Day two of the new régime and already I am casting about for a suitable theme for the daily mini photo-essay … but it is Sunday and that is orchid-tending day so let’s enlighten the world about these interesting plants.

Specifically, Sigmatostalix unguiculata which those of you who also see my Facebook page will already have become acquainted with.  Last summer I was introduced to the world of really tiny orchids by a colleague who is a bit of an expert, a show judge in fact and I, who cannot resist a challenge, fell for them.  We tend to think of orchids as huge, flashy flowers from the hot and steamy tropics when in fact they grow all  over the world, often in very inhospitable and cold regions and not all of them are large and flashy by any means.  My small “starter” collection has nothing with a flower bigger than a small finger nail and they all fit into a discrete old fish tank we had in the basement.  As I learn about their needs I feel the need to have more of them – I shall take my credit card to the big Montreal orchid show next spring and see what can be found.

Anyway – the tiny Central American S. unguiculata happens to be in flower right now and will give a taste of what I am talking about.  This fellow grows on the bark of trees on the Columbian/Equadorian/Costa Rican cloud forest and gets its nourishment from the mists as soil doesn’t come into its specialised lifestyle.  Before you ask (someone already did, and it some time finding the answer) they are pollinated by equally tiny bees.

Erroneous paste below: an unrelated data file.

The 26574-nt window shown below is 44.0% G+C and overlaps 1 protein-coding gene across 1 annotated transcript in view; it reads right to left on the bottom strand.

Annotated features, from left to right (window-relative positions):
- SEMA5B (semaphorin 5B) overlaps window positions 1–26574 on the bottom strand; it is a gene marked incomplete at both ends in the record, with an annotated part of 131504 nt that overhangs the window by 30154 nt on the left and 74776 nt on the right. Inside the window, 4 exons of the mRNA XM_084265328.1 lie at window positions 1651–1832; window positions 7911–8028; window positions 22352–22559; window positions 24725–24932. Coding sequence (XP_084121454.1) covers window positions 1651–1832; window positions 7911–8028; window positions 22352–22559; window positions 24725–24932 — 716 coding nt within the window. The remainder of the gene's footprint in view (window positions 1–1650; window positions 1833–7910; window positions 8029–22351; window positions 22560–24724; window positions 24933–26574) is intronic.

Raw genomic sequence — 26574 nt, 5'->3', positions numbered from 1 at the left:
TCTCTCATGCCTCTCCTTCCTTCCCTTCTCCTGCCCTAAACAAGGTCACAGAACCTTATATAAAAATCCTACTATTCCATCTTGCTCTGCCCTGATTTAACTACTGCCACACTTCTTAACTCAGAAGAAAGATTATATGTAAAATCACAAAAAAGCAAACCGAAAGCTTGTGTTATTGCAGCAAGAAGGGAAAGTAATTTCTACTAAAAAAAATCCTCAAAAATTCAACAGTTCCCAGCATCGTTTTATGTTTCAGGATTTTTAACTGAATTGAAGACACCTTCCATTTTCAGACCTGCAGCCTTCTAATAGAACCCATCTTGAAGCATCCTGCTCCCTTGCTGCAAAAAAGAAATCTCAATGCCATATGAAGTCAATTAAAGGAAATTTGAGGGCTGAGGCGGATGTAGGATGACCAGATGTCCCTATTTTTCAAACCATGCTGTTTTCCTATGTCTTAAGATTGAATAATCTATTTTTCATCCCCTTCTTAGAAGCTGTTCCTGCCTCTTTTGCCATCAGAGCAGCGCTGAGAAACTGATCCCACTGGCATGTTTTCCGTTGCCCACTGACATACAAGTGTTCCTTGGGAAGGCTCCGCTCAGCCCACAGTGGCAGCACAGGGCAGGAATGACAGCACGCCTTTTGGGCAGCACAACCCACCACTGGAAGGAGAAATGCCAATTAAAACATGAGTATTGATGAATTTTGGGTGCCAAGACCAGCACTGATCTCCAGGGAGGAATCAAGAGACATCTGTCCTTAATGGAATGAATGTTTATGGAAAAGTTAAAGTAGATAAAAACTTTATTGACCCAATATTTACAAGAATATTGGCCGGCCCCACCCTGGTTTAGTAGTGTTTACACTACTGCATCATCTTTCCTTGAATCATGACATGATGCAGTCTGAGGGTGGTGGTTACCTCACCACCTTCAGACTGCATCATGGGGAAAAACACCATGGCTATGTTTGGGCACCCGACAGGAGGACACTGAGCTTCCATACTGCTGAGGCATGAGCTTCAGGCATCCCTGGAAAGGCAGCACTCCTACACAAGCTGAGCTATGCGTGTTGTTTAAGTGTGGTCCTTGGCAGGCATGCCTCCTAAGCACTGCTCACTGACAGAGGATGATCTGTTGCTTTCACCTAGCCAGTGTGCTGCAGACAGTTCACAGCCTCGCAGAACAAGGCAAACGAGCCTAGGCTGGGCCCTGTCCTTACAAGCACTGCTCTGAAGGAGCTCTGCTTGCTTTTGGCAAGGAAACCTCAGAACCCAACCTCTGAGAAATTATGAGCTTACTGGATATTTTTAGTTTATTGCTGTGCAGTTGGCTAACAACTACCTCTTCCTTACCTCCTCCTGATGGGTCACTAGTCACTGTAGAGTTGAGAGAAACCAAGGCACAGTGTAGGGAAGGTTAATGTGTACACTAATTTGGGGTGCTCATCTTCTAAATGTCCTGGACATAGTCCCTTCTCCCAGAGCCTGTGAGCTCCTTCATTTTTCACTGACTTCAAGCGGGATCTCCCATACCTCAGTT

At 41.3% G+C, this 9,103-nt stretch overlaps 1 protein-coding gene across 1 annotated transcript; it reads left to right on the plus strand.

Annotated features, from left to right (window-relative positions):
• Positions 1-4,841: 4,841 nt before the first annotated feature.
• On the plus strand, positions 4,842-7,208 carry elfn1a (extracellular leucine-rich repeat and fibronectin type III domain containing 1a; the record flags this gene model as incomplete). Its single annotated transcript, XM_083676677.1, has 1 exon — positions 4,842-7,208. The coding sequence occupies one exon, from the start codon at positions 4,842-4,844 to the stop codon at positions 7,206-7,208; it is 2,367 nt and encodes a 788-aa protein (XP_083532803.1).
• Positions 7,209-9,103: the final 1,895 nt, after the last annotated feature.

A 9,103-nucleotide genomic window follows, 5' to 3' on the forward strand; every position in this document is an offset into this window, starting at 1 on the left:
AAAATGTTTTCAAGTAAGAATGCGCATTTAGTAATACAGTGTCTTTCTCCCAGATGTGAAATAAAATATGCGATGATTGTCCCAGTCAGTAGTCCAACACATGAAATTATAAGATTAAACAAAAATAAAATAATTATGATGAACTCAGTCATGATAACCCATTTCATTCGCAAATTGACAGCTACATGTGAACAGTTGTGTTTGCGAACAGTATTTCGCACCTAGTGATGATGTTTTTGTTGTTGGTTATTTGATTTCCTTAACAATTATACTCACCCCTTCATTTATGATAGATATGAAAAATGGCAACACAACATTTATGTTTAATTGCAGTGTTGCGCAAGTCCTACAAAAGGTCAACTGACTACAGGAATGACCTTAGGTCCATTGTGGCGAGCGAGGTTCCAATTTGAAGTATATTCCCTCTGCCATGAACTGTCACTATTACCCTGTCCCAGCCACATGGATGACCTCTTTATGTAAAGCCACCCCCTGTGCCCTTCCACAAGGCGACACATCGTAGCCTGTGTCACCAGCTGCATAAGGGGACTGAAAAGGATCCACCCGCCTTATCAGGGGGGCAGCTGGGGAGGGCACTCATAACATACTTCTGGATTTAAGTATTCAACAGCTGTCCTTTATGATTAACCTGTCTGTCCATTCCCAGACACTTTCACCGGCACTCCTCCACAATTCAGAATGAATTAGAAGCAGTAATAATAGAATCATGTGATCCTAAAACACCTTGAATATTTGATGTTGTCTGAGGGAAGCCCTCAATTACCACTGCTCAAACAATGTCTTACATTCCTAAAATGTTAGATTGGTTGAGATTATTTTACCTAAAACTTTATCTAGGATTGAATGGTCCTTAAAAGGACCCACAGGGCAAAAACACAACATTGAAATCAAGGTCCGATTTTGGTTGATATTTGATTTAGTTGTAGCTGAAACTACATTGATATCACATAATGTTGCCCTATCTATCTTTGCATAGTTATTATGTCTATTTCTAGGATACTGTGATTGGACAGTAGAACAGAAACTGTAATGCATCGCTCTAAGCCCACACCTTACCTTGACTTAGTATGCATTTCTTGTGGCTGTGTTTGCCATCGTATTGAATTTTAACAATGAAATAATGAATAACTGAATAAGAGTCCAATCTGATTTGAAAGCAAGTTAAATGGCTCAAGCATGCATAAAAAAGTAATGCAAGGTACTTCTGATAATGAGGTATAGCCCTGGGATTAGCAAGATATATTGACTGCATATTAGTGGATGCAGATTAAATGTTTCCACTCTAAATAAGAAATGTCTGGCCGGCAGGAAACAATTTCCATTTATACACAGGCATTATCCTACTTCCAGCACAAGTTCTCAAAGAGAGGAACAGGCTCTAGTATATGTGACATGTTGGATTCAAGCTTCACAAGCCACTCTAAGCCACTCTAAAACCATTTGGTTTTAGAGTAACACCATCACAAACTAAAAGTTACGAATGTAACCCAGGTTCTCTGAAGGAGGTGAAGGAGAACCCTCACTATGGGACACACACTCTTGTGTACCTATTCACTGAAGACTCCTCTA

Time for a some pictures …. tiny as the flowers are they have parts shooting off at all angles and are not easy to get into focus all at once – as you will see.

Sigmatostalix unguiculata, more or less natural size - as you can see, the flowers are minute.

The flower in all its glory

But, for those who like flashy orchids, we also have some Phalaenopsis like this beauty:

A "real" orchid - one that you do not need a magnifying glass to appreciate


BUT … enough of these exotics, yesterday we put up the Christmas Tree and a beauty it is, just scraping in under the ceiling.  We like BIG trees at Christmas.

Christmas Tree 2011